ENCYCLOPÆDIA BRITANNICA

The causal argument

The argument for the existence of God inferred from motion was given a more familiar form in the first of the five ways of St. Thomas Aquinas, five major proofs of God that also owed much to the emphasis on the complete transcendence of God in the teaching of Plotinus, the leading Neoplatonist of the 3rd century AD, and his followers. (The word that Plotinus used for the ultimate but mysterious dependence of all things on God is emanation; but this characterization was not understood by him, as it has been by some later thinkers, as questioning the genuine independent existence of finite things.) In the first way, Aquinas put forward the view that all movement implies, in the last analysis, an unmoved mover; and though this argument, as he understood it, presupposes certain views about movement and physical change that may not be accepted today, it does make the main point that finite processes call for some ground or condition other than themselves.

This becomes more explicit in the second way, which proceeds from the principle that everything must have an "efficient cause"--i.e., a cause that actively produces and accounts for it--to the notion of a first cause required to avoid an infinite regress, or tracing of causes endlessly backward. As normally found, the idea of efficient causality, in respect to change and process, has many difficulties; and some would prefer to speak instead of regular or necessary sequence. But a more serious objection stresses the apparent inconsistency of thinkers who invoke a general principle of causality and then exempt the alleged first cause. As the child is apt to put it, "Who then made God?" To this a defender of St. Thomas, or at least of the present approach to the idea of God, would reply that the first cause is not supposed to be itself a member of any ordinary causal sequence but altogether beyond it, an infinite reality not itself a part of the natural or temporal order at all. This point, in fact, is what the third way, starting from the contingency of the world, brings out more explicitly. Nothing explains itself, and all other explanations fall short of showing in any exhaustive way why anything is as it is, or why there is anything at all. But it is also hard to suppose that things just happen to be. Nothing could come out of just nothing, and so the course of events as men find and explain them points to some reality that is not itself to be understood or explained in the normal way at all: it is Explanation with a capital E, as it were, that is seen to be necessitated by all that there is--of whose nature, however, nothing may be directly discerned beyond the inevitability of its being as the ultimate or unconditioned ground of all else and in this way transcendent or utterly mysterious in itself.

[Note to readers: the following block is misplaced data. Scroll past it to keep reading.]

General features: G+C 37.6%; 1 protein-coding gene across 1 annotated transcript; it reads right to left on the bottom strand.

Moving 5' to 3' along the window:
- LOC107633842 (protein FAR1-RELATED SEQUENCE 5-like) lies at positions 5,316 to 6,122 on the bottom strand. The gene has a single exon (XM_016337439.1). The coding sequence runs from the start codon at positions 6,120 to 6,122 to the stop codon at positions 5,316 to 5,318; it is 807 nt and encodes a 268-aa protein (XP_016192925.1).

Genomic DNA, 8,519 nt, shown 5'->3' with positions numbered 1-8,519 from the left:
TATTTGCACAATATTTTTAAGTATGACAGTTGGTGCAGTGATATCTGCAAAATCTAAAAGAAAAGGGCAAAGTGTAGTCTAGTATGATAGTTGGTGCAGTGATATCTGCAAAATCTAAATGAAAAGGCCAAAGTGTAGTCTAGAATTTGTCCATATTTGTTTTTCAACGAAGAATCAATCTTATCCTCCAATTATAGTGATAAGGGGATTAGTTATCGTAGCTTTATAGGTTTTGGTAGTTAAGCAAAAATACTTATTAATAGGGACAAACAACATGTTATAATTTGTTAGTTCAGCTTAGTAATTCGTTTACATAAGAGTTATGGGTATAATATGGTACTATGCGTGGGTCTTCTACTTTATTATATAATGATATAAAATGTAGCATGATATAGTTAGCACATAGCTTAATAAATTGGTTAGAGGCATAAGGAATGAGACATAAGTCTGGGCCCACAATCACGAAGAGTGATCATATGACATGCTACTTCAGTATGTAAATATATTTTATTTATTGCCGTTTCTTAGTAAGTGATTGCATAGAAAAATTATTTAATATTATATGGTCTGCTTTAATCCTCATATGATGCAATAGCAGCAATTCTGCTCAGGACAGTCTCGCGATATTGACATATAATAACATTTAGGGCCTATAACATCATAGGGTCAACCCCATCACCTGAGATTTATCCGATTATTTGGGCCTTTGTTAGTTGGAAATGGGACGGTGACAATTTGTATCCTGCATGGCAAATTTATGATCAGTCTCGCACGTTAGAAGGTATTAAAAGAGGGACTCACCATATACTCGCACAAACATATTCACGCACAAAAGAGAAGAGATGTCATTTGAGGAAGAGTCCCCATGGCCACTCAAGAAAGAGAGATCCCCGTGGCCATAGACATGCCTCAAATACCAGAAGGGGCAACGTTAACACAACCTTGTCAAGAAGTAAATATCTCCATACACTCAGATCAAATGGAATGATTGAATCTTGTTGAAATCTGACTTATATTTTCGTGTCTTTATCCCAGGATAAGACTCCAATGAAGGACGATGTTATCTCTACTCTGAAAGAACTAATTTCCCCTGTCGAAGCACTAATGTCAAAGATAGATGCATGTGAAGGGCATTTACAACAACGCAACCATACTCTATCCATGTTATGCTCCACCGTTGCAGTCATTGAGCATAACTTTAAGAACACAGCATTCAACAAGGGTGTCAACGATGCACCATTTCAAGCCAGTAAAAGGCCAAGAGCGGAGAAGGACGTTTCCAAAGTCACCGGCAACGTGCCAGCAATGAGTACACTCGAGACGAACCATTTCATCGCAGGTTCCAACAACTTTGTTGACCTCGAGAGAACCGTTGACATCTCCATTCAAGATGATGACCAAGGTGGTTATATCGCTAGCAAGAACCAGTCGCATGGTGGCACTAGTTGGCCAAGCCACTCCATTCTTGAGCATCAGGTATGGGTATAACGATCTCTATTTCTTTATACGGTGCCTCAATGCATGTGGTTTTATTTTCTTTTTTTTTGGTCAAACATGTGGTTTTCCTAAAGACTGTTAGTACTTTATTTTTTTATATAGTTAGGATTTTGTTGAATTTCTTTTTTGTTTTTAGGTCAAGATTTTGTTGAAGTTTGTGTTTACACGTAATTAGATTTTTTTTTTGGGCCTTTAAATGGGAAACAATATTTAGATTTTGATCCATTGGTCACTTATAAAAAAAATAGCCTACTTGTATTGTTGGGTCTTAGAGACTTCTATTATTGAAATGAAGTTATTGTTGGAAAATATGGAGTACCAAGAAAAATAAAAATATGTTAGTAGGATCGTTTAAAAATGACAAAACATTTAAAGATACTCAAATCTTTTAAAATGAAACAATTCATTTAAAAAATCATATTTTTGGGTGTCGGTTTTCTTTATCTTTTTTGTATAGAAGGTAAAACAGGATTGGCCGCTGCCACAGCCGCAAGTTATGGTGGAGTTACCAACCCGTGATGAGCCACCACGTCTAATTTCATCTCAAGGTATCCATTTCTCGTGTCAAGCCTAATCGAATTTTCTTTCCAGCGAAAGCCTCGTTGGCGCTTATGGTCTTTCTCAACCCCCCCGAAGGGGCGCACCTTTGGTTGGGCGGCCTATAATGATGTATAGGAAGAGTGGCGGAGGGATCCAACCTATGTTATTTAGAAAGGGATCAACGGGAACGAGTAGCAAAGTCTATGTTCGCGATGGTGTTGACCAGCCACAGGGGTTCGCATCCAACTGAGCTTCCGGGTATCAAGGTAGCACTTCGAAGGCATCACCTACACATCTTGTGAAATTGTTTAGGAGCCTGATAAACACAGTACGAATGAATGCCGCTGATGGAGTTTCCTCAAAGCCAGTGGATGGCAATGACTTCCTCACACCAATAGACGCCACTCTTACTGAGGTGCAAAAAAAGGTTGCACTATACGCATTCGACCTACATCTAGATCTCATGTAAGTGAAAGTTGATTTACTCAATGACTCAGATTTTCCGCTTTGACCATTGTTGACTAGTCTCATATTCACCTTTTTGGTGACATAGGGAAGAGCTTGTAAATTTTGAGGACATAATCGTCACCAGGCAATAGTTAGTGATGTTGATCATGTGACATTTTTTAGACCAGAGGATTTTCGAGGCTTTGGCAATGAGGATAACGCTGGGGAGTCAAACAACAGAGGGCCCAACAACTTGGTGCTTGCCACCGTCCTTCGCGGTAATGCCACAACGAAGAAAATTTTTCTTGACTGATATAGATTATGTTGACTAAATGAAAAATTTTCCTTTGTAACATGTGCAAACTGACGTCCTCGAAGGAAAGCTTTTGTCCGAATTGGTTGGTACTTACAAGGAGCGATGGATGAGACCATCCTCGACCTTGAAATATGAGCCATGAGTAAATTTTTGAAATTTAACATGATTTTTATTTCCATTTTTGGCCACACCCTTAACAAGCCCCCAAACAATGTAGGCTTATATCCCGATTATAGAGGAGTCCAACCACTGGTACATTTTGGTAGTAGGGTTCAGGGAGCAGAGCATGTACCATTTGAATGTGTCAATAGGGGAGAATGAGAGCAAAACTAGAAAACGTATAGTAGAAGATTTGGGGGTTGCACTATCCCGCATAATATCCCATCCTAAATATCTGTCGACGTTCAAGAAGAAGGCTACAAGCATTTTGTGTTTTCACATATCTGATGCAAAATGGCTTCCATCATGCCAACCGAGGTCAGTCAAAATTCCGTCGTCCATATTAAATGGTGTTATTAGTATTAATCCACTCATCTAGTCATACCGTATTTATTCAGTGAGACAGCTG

This way of thinking of the being and necessity of God has been impressively presented in the mid-20th century by notable thinkers like Austin Farrer, E.L. Mascall, and H.P. Owen and also by the present writer (see below Bibliography). Generally known as the cosmological approach to the idea of God, it has much in common with the insistence on the transcendence of God in recent theology.

The ontological argument

Scholars have often converged upon the same theme in what appears to be a very different line of argument, namely the ontological one, with which are associated especially the names of St. Anselm, first of the Scholastic philosophers (in the 11th century), and René Descartes, first major modern philosopher (in the mid-17th century). Proponents of this argument try to show that the very idea of God implies his existence. God is the greatest or most perfect being. If the attribute of existence, however, is not included in man's concept of God, he can then think of something more perfect, viz., that which has existence as well. Critics, such as Gaunilo--a monk of Marmoutier--in Anselm's day and Immanuel Kant--one of the major architects of modern philosophy--many centuries later, have fastened on the weakness that existence is not a predicate or attribute in the same way, at least, as colour or shape; but there have been highly ingenious attempts by influential religious thinkers of today to restate the argument in an acceptable form. (See especially the writings of Charles Hartshorne and Norman Malcolm.) Others find in the argument an oblique and needlessly elaborate way of eliciting the feeling that there must be some reality that exists by the very necessity of its own nature and to which everything else directs man's thought.